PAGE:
It was a training exercise Douglas County agencies planned for months – and it took place days after a man opened fire in an Aurora theater, killing 12 people and injuring dozens more in an incident that has gripped the nation.
The Douglas County Sheriff’s Office, Lone Tree, Parker and Castle Rock police and troopers from the Colorado State Patrol participated in a July 25 active-killer training that involved 100 people from area agencies.
The county’s regional SWAT teams have been conducting active-killer training, also called active-shooter training, for several years in an effort to help combat such scenarios, said Lt. Ron Hanavan, spokesman for the sheriff’s office.
It is part of a goal to maintain unified training in the face of such an event.
“Ever since Columbine, most law enforcement agencies changed their philosophy about how to deal with active-killer scenarios,” Hanavan said. “We understand the importance of this type of training. Officers take it seriously no matter what. If you do have a serious call of that nature, we have to rely on each other to manage the call to the best of everyone’s ability.”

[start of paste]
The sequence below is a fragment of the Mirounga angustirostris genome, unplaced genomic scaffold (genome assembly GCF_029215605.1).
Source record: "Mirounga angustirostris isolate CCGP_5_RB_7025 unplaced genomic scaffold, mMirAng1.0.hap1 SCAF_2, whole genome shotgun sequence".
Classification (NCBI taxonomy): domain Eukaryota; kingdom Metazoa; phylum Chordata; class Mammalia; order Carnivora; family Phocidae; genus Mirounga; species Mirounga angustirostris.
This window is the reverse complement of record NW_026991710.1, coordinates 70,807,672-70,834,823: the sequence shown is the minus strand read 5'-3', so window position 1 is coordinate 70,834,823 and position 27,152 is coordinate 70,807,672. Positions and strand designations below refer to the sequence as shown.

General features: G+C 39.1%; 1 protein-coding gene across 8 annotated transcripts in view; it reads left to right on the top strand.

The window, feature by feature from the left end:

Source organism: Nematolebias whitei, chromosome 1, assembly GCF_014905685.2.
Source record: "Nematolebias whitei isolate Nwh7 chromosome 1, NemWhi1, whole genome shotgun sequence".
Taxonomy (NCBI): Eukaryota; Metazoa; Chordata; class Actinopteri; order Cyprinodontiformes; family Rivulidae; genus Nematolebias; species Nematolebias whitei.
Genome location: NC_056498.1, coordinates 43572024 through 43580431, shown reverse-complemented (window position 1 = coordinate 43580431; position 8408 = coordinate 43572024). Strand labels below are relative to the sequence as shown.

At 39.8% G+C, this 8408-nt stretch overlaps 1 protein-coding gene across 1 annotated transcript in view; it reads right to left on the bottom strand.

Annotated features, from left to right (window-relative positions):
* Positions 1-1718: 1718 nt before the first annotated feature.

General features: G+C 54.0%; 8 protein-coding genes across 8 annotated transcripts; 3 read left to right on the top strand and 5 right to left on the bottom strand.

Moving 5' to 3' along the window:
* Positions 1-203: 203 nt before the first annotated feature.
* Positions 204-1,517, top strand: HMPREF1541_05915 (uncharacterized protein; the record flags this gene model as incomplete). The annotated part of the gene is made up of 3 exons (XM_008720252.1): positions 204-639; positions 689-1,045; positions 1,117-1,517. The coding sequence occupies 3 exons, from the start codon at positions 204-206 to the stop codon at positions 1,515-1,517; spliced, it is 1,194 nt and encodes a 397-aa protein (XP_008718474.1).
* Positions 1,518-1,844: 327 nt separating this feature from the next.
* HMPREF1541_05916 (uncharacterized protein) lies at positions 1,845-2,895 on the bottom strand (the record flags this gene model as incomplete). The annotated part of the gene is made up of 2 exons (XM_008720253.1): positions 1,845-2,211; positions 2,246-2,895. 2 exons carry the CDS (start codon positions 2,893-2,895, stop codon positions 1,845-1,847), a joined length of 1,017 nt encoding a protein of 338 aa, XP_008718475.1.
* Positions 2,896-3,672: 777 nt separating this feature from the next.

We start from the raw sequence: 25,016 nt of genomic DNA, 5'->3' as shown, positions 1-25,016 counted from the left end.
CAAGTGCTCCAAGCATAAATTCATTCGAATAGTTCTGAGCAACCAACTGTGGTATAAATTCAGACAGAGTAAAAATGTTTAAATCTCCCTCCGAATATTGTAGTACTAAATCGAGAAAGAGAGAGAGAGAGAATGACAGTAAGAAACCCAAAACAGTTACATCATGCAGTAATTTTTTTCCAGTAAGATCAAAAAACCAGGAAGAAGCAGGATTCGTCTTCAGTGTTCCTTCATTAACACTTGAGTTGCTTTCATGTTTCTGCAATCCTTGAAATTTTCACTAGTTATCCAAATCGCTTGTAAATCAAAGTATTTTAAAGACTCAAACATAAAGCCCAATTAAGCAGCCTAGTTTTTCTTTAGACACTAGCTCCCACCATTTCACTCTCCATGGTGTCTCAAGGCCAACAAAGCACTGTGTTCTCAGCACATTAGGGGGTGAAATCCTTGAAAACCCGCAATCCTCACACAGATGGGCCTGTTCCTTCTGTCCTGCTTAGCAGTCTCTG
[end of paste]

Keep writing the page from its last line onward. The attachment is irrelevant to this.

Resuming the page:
The training was the second of its kind for 2012 and it was pulled off with the utmost secrecy, despite the number of players involved. The exercise took place at Highlands Ranch High School, reconstructing five scenarios with the help of actors who helped law enforcement agents learn how to react in the event of an emergency, Hanavan said.
The scenes included rotations from a natural disaster, an act of terrorism, a hazardous material incident and an active-killer scenario.
For Castle Rock police and its regional SWAT partners, the active-shooter scenario was an exercise that was all too fresh. The Douglas County Sheriff’s Office on July 5 arrested Lonnie James Pebley, 40, after he allegedly shot at Castle Rock police following an incident at his home near Founders Village.
While local agencies have not necessarily heightened awareness in the wake of the July 20 tragedy at the Century Aurora 16 movie theater, the joint training provides an invaluable service to the community, said Jack Cauley, Castle Rock chief of police.
“This type of training is one example of why the Castle Rock police department and area agencies are well prepared to handle critical incidents,” Cauley said. “Including active shooters.”